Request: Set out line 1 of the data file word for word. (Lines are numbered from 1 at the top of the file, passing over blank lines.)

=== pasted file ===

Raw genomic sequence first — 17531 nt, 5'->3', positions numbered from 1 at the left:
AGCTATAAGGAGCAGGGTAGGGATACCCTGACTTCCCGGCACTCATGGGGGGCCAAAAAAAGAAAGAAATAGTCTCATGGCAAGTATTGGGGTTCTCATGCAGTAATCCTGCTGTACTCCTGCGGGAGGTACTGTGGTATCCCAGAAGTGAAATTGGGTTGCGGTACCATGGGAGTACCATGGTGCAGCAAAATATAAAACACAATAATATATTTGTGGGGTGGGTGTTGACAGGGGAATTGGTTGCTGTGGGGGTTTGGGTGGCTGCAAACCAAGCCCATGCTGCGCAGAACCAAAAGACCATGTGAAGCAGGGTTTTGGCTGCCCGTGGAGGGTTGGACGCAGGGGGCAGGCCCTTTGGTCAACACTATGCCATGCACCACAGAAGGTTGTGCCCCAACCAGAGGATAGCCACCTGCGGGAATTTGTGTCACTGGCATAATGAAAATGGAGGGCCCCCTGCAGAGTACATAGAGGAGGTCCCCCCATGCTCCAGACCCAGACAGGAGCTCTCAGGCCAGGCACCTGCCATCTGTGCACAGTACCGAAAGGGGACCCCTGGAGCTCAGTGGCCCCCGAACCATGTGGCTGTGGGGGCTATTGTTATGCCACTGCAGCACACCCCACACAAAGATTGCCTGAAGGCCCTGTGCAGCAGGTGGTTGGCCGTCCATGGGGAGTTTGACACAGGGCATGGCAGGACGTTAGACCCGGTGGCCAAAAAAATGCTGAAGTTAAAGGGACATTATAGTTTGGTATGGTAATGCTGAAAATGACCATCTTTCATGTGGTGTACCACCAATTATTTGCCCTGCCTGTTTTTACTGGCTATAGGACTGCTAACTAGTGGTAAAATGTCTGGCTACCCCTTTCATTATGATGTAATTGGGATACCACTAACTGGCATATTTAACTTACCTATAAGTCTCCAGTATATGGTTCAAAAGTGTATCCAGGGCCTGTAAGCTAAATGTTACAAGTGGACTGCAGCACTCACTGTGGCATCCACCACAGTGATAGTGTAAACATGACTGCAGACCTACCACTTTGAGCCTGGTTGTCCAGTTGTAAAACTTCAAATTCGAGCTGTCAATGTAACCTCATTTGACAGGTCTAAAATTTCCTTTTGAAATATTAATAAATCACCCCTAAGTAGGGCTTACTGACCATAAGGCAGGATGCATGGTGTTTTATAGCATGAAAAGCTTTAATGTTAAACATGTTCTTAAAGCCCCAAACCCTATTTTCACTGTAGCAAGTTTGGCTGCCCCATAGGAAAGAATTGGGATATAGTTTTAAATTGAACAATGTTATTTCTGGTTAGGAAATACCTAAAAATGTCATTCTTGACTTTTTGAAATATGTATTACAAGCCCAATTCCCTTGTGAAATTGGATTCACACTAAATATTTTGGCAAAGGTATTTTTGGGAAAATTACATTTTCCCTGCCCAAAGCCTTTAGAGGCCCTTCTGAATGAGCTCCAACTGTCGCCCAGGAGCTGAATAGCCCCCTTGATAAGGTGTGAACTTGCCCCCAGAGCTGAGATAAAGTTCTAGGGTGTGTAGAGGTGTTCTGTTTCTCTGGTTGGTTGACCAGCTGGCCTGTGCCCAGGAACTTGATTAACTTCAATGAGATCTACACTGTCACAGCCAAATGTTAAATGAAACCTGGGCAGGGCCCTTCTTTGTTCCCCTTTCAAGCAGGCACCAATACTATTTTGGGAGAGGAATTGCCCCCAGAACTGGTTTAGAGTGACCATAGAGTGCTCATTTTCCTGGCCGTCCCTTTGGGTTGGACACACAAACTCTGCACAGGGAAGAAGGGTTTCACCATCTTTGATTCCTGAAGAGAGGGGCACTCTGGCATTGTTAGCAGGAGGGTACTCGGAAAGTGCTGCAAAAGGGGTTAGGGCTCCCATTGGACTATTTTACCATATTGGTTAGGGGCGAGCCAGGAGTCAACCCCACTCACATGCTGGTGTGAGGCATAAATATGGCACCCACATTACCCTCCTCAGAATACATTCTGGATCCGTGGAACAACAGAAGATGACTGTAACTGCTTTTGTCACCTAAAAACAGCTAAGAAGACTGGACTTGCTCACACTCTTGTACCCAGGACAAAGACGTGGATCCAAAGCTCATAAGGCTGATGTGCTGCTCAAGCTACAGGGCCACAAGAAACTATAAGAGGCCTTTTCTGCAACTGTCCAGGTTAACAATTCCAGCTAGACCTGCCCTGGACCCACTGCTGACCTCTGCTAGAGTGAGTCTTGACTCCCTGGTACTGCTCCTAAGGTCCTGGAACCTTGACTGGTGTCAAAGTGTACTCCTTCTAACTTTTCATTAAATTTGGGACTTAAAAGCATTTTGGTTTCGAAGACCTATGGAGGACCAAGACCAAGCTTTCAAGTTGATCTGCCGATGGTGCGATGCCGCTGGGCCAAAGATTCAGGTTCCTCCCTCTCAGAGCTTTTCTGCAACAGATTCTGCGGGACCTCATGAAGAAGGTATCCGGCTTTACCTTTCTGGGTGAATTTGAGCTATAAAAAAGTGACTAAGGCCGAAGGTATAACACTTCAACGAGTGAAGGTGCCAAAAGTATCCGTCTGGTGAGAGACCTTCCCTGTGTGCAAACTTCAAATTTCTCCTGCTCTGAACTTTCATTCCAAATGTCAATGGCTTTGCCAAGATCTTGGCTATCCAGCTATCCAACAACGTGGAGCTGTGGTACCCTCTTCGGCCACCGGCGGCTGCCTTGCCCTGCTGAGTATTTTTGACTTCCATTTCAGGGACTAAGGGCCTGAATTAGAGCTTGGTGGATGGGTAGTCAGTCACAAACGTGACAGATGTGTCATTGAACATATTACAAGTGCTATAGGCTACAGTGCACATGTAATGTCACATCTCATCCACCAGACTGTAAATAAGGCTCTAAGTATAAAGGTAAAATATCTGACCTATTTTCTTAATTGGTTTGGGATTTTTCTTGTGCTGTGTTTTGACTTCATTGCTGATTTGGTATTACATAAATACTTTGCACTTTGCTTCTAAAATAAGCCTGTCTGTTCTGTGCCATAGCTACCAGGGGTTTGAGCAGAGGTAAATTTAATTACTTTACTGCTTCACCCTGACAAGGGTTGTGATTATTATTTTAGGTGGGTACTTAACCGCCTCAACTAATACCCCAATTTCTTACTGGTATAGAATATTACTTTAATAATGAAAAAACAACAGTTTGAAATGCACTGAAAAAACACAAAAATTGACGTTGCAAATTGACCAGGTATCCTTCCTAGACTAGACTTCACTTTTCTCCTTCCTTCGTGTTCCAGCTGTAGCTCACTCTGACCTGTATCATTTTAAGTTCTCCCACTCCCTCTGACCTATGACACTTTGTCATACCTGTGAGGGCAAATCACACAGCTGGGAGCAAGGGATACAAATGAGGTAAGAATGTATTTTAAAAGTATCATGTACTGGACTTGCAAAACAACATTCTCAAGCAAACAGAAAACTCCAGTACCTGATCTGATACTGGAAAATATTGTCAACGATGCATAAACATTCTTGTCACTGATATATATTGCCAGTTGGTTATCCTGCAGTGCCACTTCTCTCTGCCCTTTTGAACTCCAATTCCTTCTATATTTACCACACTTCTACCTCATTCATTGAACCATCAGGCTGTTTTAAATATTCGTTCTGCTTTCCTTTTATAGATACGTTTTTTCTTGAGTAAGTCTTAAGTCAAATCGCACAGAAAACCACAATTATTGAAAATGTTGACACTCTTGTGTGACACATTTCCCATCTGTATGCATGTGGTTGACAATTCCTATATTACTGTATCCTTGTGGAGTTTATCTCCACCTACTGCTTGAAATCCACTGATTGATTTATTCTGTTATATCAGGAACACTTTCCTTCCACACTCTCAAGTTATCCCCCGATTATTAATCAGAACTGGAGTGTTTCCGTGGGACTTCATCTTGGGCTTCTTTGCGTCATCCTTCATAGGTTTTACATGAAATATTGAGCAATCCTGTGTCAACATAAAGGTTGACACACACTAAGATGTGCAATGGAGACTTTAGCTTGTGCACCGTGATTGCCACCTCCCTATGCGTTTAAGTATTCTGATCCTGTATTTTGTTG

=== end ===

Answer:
Raw genomic sequence first — 17531 nt, 5'->3', positions numbered from 1 at the left: